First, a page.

Meet the woman who talks to the animals

Lucy Cooke with a meerkat at the Kuruman River Reserve, Kalahari, South Africa. Credit: BBC/Boundle

Lucy Cooke with a meerkat at the Kuruman River Reserve, Kalahari, South Africa. Credit: BBC/Boundless, part of FremantleMedia UK - Credit: BBC/Boundless, part of FremantleMedia UK

Flirting with fireflies and learning how to say hello to hippos might sound somewhat surreal, but it’s just part of a day’s work for Lucy Cooke.

Lucy Cooke with vervet monkey in Diani Beach, Kenya. Credit: BBC/Boundless, part of FremantleMedia U

Lucy Cooke with vervet monkey in Diani Beach, Kenya. Credit: BBC/Boundless, part of FremantleMedia UK - Credit: BBC/Boundless, part of FremantleMedia UK

The zoologist and explorer travelled around the globe meeting scientists who have devoted their lives to cracking the animal code for a BBC documentary, Talk To The Animals.

Lucy, who lives in London Fields, met mongooses in Uganda and tungara frogs in Panama, learned how hyenas can count and that dolphins have names, on her quest to find out what animals are really saying to each other.

“As you would expect there are certain animals you would expect to have sophisticated communication skills, but what was more surprising was that much simpler animals were actually giving quite complicated signals to each other,” said Lucy, who was taught by Richard Dawkins at Oxford University.

As part of the two-part documentary which airs next week, she found out from scientists that a single mongoose squeal – which lasts less than a second long – actually contains a sentence’s worth of communication.

Lucy Cooke with a mongoose in Mweya Penisula, Queen Elizabeth National Park, Uganda. Credit: BBC/Bou

Lucy Cooke with a mongoose in Mweya Penisula, Queen Elizabeth National Park, Uganda. Credit: BBC/Boundless, part of FremantleMedia UK - Credit: BBC/Boundless, part of FremantleMedia UK


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“It’s like a status update on a social networking site – like Brian digging, Helen foraging or Esmerelda resting,” said Lucy.

“They are saying their identity and their activity, that’s all contained within a single squeak, and that’s surprising because a mongoose isn’t a particularly sophisticated creature.”

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Lucy, who filmed Freaks and Creeps about nature’s very own weirdos and oddballs for National Geographic two years ago, also travels to a meadow in Massachusetts for the BBC show, where she watched how North American fireflies attract their mates using the language of light.

“I was with these sweet geeky couple of blokes who got so excited about firefly mating behaviour in a way you have to love scientists for, because without them we wouldn’t know what was going on,” said Lucy.

“The females sit in the grass flashing, the males cruise looking for a female, and if she flashes back at the right speed he knows he has her, and he creeps up.

“I was pretending to be a female with my flashlight in the grass, I managed to attract a male and I got quite excited about it, he was coming closer to me, and I was reeling him in, but unfortunately he was eaten by a spider.”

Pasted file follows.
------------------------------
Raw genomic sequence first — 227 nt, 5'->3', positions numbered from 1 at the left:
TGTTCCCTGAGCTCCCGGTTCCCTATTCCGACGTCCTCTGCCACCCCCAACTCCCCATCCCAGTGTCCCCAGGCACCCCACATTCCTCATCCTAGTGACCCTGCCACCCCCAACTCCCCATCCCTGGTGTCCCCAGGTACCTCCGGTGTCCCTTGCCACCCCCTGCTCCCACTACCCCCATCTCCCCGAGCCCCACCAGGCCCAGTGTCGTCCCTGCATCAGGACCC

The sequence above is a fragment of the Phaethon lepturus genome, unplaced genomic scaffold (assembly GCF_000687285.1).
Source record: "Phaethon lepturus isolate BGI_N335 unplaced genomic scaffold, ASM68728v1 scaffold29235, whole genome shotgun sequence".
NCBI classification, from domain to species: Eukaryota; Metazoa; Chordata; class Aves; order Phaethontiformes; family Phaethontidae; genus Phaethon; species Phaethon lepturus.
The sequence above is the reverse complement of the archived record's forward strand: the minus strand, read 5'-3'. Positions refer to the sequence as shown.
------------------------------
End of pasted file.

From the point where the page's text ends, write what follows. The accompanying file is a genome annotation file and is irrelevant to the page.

One of the most amazing things about filming for Lucy was watching chimps in Uganda, where a scientist has just compiled the first-ever ‘chimp dictionary’ with 66 gestures after 12 years of observation.

“It was such a rare privilege,” she said.

“In the past chimp communication studies centred around getting chimps to speak human language, but this particular researcher has focused on observing chimps in their most natural state.”

Only Lucy and her cameraman were allowed to get close to the chimps, which are so habituated to human presence they carry on as if they are not there.

“You are allowed to look at them, you can get within a few feet but if they catch your eye you have to look away and have to pretend to be really interested in a leaf,” explained Lucy.

“I was disappointed not to interact with them, but observing their intimate conversations and the soap opera of their lives unfolding feet away was so much more profound than any attempt at communicating, it was a very moving experience I’ll never forget.

“As we were there the scientist would explain what things meant, a lot of the things you could guess, but it gave you goose bumps.”

As luck would have it, Lucy was filming on a day when a female had just given birth.

“They have their babies in secret and then introduce them into the group, and it was so tense as they practice infanticide and an alpha male will often kill the new baby,” said Lucy.

“As she came into the group there was a tussle going on, she walked into it, hunched down and held her hand palm up which is a submissive gesture to say, ‘Please don’t harm me’.

“That’s the instinctive thing to do, if someone was threatening you, you would hunch down and put your palm up.

“They didn’t kill the baby. It would have been ghastly to be there on a moment of infanticide. It would have changed my perception.”

The show is on BBC One at 8pm tonight, and will then be available to view on the BBC iPlayer.

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